Microsoft has said it is working to close a breach of its technology that protects music digital files from copyright infringement.
Microsoft's DRM technology is thought to have been breached
A program called Fairuse4wm has been posted on the net and is said to be capable of bypassing Microsoft's Digital Rights Management (DRM) system.
It could spell problems for internet music shops, potentially enabling users to download unlimited files.
Microsoft said it hoped to deploy an update to fix the problem soon.
DRM is used to control people's access to digital data.
It is commonly employed on music downloading sites to restrict the use of music purchased and downloaded online to ensure copyright is not infringed.
Many internet stores offer files for use on a Windows Media platform wrapped in Microsoft's DRM technology.
But a message on the doom9.org internet forum posted links to an application called Fair Use for Windows Media, now mirrored on other sites, which appears to circumvent this system.
The program apparently strips Windows Media audio (wma) files of Microsoft's DRM 10 or 11 protection, removing any usage restrictions.
A post on the forum said: "This program is only designed and intended to enable fair-use rights to purchased media."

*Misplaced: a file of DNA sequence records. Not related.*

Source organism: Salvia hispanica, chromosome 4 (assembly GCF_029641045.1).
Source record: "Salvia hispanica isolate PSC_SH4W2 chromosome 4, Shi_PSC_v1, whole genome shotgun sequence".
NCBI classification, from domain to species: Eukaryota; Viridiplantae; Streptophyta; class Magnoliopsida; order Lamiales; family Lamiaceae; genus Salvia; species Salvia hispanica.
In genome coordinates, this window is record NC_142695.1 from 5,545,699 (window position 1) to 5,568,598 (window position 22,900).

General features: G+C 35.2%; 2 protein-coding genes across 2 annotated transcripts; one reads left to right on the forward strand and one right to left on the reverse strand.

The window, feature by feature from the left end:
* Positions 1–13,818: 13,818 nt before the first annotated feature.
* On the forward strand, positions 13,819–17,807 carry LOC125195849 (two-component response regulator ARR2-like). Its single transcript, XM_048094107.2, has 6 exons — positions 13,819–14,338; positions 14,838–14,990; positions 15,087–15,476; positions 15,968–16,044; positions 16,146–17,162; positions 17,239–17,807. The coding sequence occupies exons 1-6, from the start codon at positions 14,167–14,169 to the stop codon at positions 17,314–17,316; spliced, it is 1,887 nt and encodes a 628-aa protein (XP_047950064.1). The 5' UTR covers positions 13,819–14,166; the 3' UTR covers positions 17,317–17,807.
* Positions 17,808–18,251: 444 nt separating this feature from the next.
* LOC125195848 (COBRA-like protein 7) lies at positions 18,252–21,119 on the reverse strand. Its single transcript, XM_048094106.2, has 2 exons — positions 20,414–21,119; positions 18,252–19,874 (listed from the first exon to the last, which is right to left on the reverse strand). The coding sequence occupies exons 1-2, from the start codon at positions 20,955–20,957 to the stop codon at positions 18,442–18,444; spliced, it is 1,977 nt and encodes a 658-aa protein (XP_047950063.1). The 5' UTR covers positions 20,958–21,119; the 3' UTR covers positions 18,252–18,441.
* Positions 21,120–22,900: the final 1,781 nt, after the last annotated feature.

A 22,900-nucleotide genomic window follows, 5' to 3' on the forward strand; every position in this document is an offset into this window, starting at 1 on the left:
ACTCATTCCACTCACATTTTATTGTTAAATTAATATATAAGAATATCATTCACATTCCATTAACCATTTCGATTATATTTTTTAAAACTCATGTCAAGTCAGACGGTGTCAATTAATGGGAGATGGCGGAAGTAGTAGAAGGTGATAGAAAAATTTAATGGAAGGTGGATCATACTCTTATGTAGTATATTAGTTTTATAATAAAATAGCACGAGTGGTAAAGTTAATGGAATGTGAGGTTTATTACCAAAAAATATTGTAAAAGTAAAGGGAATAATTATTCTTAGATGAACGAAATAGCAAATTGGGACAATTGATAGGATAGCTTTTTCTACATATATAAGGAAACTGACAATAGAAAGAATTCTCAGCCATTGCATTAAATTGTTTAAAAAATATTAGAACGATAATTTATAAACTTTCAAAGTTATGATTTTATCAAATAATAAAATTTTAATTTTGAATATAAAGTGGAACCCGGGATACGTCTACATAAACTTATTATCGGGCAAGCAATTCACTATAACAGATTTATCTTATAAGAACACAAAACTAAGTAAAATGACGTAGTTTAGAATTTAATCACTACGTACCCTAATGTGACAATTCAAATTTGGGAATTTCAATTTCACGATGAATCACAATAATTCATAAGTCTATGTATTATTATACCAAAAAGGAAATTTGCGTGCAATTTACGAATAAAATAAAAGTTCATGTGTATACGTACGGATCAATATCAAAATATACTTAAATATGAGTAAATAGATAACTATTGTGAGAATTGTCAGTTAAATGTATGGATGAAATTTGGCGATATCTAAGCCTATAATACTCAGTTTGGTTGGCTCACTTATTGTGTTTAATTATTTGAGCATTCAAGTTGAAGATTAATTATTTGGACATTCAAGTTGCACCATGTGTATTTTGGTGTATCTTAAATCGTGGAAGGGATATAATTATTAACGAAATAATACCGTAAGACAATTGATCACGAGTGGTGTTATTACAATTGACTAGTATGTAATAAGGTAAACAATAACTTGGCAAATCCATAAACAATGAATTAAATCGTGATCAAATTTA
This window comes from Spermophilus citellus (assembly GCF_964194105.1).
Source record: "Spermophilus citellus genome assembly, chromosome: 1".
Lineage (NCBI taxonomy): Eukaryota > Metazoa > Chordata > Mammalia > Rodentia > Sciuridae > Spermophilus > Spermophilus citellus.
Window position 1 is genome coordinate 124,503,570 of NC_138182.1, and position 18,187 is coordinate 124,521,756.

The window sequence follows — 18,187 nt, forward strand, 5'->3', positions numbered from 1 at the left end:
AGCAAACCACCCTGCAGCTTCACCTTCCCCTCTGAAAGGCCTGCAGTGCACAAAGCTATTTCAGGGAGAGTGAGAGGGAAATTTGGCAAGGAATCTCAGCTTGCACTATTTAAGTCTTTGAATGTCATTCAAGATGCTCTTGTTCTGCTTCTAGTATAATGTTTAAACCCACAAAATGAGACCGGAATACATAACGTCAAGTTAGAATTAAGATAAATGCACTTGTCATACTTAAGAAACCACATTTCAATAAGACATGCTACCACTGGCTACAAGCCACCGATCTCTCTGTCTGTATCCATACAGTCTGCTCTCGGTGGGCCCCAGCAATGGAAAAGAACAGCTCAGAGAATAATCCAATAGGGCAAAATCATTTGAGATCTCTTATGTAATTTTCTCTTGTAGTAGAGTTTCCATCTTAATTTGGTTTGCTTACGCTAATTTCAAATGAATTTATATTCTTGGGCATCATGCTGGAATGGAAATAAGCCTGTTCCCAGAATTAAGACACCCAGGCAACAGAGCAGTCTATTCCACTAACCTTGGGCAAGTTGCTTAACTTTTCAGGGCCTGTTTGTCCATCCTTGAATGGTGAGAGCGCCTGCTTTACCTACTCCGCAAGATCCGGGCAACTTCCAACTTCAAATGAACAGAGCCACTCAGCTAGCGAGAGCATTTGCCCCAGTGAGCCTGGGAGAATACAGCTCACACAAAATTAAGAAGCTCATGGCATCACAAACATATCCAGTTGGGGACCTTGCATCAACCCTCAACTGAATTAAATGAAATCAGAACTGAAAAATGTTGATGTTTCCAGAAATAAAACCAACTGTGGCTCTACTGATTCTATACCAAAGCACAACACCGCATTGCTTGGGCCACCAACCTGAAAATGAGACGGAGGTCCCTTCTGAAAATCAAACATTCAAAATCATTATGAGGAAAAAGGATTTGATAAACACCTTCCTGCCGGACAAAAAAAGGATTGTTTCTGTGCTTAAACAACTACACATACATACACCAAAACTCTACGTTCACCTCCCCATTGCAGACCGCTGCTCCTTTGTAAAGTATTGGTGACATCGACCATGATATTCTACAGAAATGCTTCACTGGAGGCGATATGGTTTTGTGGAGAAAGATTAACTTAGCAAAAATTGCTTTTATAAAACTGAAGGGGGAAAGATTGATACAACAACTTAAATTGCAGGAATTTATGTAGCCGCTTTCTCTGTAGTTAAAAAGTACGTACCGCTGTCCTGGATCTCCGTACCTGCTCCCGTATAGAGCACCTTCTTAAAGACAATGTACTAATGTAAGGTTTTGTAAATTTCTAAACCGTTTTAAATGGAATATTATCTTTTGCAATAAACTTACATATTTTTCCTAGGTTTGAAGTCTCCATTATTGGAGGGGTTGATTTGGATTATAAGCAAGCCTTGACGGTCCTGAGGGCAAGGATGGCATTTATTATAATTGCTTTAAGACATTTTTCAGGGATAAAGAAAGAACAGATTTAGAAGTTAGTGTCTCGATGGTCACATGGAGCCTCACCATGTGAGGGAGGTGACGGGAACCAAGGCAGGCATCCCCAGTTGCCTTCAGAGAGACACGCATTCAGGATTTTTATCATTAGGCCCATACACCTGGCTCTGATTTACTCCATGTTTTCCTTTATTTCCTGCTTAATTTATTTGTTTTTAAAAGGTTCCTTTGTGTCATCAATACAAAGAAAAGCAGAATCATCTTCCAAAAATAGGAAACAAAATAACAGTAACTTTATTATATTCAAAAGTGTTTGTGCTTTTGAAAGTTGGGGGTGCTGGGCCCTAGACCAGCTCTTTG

Marcus Matthias, senior product manager, Windows Client Division, said: "Microsoft is aware that a tool recently surfaced that circumvents Windows Media Digital Rights Management technology.
"Fortunately, the Windows Media DRM system has built-in renewability, we have an update to address the circumvention, and are working with our partners to deploy this solution."
He added: "¿Microsoft has long stated that no DRM system is impervious to circumvention. End users are not at risk due to this circumvention."
The breach could create problems for file download sites.
Some internet music sites, including Napster, offer monthly subscription services where users can download an unlimited amount of music. This is controlled by DRM technology, so if a payment is missed, the user can no longer listen to any of their songs.
But by removing DRM protection from the files, users could potentially download and keep many files.
Microsoft was not available for immediate comment.
Paul Myers, CEO of music and film download site Wippit, said his site sees many more downloads of mp3 files, which are not copy protected, than DRM protected files.
He said: "We think this is another step towards the avocation of legal unrestricted content being the norm rather than exception."
He added that now the technology had been breached once, Microsoft could see more attempts from hackers to break its defences.
Mark Mulligan, an analyst from Jupiter Research, said: "I'm not sure this means a massive amount - this sort of stuff goes on all the time. Every time a piece of technology is developed you always have the hackers trying to break it.
"I think Microsoft will be putting tools into place to close the hole - they are the big gorilla of the digital media space - whenever they develop a piece of technology people try to hack it and crack it.
"They have good systems in place to dynamically update their system to make sure holes are filled."
He added that those determined to download music illegally could find much easier ways of doing so through peer to peer file sharing sites.